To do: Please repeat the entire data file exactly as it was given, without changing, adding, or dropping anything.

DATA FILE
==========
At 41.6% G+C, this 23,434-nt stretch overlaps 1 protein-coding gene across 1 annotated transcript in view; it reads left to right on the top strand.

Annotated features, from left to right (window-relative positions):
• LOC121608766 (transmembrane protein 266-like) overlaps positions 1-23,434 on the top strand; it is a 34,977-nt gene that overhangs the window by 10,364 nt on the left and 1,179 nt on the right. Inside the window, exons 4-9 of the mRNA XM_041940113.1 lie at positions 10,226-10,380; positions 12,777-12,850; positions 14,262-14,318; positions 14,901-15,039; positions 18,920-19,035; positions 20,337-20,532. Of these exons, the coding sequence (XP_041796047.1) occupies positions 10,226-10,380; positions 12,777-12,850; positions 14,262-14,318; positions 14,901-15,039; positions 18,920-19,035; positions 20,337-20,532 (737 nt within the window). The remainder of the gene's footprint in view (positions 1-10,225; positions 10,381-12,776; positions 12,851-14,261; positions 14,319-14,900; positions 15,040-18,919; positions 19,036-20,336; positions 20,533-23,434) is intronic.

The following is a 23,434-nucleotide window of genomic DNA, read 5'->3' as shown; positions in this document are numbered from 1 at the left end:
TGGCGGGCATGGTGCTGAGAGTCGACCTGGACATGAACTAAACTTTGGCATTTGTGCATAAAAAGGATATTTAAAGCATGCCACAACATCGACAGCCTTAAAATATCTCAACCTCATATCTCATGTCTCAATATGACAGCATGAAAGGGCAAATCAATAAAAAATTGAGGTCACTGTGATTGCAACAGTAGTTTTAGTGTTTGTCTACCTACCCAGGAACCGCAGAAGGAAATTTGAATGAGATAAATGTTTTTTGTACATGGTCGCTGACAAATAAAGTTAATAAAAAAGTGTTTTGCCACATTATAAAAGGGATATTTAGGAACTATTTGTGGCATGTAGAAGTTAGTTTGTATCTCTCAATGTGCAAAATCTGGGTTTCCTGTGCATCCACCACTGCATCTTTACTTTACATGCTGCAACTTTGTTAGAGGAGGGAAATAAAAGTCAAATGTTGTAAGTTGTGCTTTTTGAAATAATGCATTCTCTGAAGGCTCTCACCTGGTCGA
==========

At 41.6% G+C, this 23,434-nt stretch overlaps 1 protein-coding gene across 1 annotated transcript in view; it reads left to right on the top strand.

Annotated features, from left to right (window-relative positions):
• LOC121608766 (transmembrane protein 266-like) overlaps positions 1-23,434 on the top strand; it is a 34,977-nt gene that overhangs the window by 10,364 nt on the left and 1,179 nt on the right. Inside the window, exons 4-9 of the mRNA XM_041940113.1 lie at positions 10,226-10,380; positions 12,777-12,850; positions 14,262-14,318; positions 14,901-15,039; positions 18,920-19,035; positions 20,337-20,532. Of these exons, the coding sequence (XP_041796047.1) occupies positions 10,226-10,380; positions 12,777-12,850; positions 14,262-14,318; positions 14,901-15,039; positions 18,920-19,035; positions 20,337-20,532 (737 nt within the window). The remainder of the gene's footprint in view (positions 1-10,225; positions 10,381-12,776; positions 12,851-14,261; positions 14,319-14,900; positions 15,040-18,919; positions 19,036-20,336; positions 20,533-23,434) is intronic.

The following is a 23,434-nucleotide window of genomic DNA, read 5'->3' as shown; positions in this document are numbered from 1 at the left end:
TGGCGGGCATGGTGCTGAGAGTCGACCTGGACATGAACTAAACTTTGGCATTTGTGCATAAAAAGGATATTTAAAGCATGCCACAACATCGACAGCCTTAAAATATCTCAACCTCATATCTCATGTCTCAATATGACAGCATGAAAGGGCAAATCAATAAAAAATTGAGGTCACTGTGATTGCAACAGTAGTTTTAGTGTTTGTCTACCTACCCAGGAACCGCAGAAGGAAATTTGAATGAGATAAATGTTTTTTGTACATGGTCGCTGACAAATAAAGTTAATAAAAAAGTGTTTTGCCACATTATAAAAGGGATATTTAGGAACTATTTGTGGCATGTAGAAGTTAGTTTGTATCTCTCAATGTGCAAAATCTGGGTTTCCTGTGCATCCACCACTGCATCTTTACTTTACATGCTGCAACTTTGTTAGAGGAGGGAAATAAAAGTCAAATGTTGTAAGTTGTGCTTTTTGAAATAATGCATTCTCTGAAGGCTCTCACCTGGTCGA